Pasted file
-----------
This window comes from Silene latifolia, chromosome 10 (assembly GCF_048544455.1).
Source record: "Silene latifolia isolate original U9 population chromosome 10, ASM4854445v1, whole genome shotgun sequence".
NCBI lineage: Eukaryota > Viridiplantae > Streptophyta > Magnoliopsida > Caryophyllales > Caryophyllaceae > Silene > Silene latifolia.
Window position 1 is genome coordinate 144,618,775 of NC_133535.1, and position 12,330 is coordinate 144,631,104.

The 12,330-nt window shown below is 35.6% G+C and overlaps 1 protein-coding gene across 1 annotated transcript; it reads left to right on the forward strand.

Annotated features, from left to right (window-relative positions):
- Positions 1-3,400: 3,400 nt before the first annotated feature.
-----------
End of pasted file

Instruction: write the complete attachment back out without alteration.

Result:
This window comes from Silene latifolia, chromosome 10 (assembly GCF_048544455.1).
Source record: "Silene latifolia isolate original U9 population chromosome 10, ASM4854445v1, whole genome shotgun sequence".
NCBI lineage: Eukaryota > Viridiplantae > Streptophyta > Magnoliopsida > Caryophyllales > Caryophyllaceae > Silene > Silene latifolia.
Window position 1 is genome coordinate 144,618,775 of NC_133535.1, and position 12,330 is coordinate 144,631,104.

The 12,330-nt window shown below is 35.6% G+C and overlaps 1 protein-coding gene across 1 annotated transcript; it reads left to right on the forward strand.

Annotated features, from left to right (window-relative positions):
- Positions 1-3,400: 3,400 nt before the first annotated feature.